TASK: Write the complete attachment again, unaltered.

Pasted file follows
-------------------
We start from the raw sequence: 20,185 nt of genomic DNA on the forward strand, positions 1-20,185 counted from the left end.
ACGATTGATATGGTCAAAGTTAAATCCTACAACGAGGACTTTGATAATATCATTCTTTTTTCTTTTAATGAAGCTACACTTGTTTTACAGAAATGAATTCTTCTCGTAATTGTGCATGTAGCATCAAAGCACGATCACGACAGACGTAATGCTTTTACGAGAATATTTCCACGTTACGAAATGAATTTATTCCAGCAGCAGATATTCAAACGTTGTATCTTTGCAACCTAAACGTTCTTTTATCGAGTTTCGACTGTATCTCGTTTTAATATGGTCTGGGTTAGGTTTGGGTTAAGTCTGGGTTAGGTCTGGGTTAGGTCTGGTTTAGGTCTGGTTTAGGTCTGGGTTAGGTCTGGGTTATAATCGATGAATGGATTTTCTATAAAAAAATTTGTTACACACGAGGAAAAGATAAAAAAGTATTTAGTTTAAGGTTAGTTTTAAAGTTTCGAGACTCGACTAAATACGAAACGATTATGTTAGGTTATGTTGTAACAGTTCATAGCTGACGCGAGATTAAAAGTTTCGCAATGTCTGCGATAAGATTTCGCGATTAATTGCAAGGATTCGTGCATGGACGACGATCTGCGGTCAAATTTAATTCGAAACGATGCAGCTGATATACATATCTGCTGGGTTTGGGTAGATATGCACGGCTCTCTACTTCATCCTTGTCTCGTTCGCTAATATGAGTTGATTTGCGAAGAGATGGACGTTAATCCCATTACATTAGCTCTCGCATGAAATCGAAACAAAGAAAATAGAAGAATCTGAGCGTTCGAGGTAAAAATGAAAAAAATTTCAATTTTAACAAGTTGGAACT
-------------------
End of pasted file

We start from the raw sequence: 20,185 nt of genomic DNA on the forward strand, positions 1-20,185 counted from the left end.
ACGATTGATATGGTCAAAGTTAAATCCTACAACGAGGACTTTGATAATATCATTCTTTTTTCTTTTAATGAAGCTACACTTGTTTTACAGAAATGAATTCTTCTCGTAATTGTGCATGTAGCATCAAAGCACGATCACGACAGACGTAATGCTTTTACGAGAATATTTCCACGTTACGAAATGAATTTATTCCAGCAGCAGATATTCAAACGTTGTATCTTTGCAACCTAAACGTTCTTTTATCGAGTTTCGACTGTATCTCGTTTTAATATGGTCTGGGTTAGGTTTGGGTTAAGTCTGGGTTAGGTCTGGGTTAGGTCTGGTTTAGGTCTGGTTTAGGTCTGGGTTAGGTCTGGGTTATAATCGATGAATGGATTTTCTATAAAAAAATTTGTTACACACGAGGAAAAGATAAAAAAGTATTTAGTTTAAGGTTAGTTTTAAAGTTTCGAGACTCGACTAAATACGAAACGATTATGTTAGGTTATGTTGTAACAGTTCATAGCTGACGCGAGATTAAAAGTTTCGCAATGTCTGCGATAAGATTTCGCGATTAATTGCAAGGATTCGTGCATGGACGACGATCTGCGGTCAAATTTAATTCGAAACGATGCAGCTGATATACATATCTGCTGGGTTTGGGTAGATATGCACGGCTCTCTACTTCATCCTTGTCTCGTTCGCTAATATGAGTTGATTTGCGAAGAGATGGACGTTAATCCCATTACATTAGCTCTCGCATGAAATCGAAACAAAGAAAATAGAAGAATCTGAGCGTTCGAGGTAAAAATGAAAAAAATTTCAATTTTAACAAGTTGGAACT